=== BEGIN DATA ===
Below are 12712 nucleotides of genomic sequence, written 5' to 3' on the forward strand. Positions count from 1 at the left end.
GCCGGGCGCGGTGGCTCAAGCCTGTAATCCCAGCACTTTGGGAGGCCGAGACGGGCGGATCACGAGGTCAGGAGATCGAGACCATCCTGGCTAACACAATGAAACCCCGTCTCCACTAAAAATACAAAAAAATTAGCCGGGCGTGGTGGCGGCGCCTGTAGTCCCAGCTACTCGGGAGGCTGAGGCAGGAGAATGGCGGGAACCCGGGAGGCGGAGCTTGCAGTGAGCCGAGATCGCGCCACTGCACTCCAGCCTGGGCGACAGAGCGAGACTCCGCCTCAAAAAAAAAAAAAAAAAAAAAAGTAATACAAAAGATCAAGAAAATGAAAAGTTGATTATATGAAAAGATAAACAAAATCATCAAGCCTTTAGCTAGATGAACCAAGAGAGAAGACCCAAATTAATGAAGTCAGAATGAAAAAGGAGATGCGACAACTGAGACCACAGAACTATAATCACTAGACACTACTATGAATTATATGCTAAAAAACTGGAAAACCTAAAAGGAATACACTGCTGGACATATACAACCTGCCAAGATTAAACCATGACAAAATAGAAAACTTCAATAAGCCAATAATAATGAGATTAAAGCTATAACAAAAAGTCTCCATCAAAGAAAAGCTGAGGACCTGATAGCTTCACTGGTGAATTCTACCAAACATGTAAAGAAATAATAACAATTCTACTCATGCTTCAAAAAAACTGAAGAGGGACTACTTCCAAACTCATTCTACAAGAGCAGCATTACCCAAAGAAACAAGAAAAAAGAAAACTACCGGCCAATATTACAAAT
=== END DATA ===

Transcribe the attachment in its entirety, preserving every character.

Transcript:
Below are 12712 nucleotides of genomic sequence, written 5' to 3' on the forward strand. Positions count from 1 at the left end.
GCCGGGCGCGGTGGCTCAAGCCTGTAATCCCAGCACTTTGGGAGGCCGAGACGGGCGGATCACGAGGTCAGGAGATCGAGACCATCCTGGCTAACACAATGAAACCCCGTCTCCACTAAAAATACAAAAAAATTAGCCGGGCGTGGTGGCGGCGCCTGTAGTCCCAGCTACTCGGGAGGCTGAGGCAGGAGAATGGCGGGAACCCGGGAGGCGGAGCTTGCAGTGAGCCGAGATCGCGCCACTGCACTCCAGCCTGGGCGACAGAGCGAGACTCCGCCTCAAAAAAAAAAAAAAAAAAAAAAGTAATACAAAAGATCAAGAAAATGAAAAGTTGATTATATGAAAAGATAAACAAAATCATCAAGCCTTTAGCTAGATGAACCAAGAGAGAAGACCCAAATTAATGAAGTCAGAATGAAAAAGGAGATGCGACAACTGAGACCACAGAACTATAATCACTAGACACTACTATGAATTATATGCTAAAAAACTGGAAAACCTAAAAGGAATACACTGCTGGACATATACAACCTGCCAAGATTAAACCATGACAAAATAGAAAACTTCAATAAGCCAATAATAATGAGATTAAAGCTATAACAAAAAGTCTCCATCAAAGAAAAGCTGAGGACCTGATAGCTTCACTGGTGAATTCTACCAAACATGTAAAGAAATAATAACAATTCTACTCATGCTTCAAAAAAACTGAAGAGGGACTACTTCCAAACTCATTCTACAAGAGCAGCATTACCCAAAGAAACAAGAAAAAAGAAAACTACCGGCCAATATTACAAAT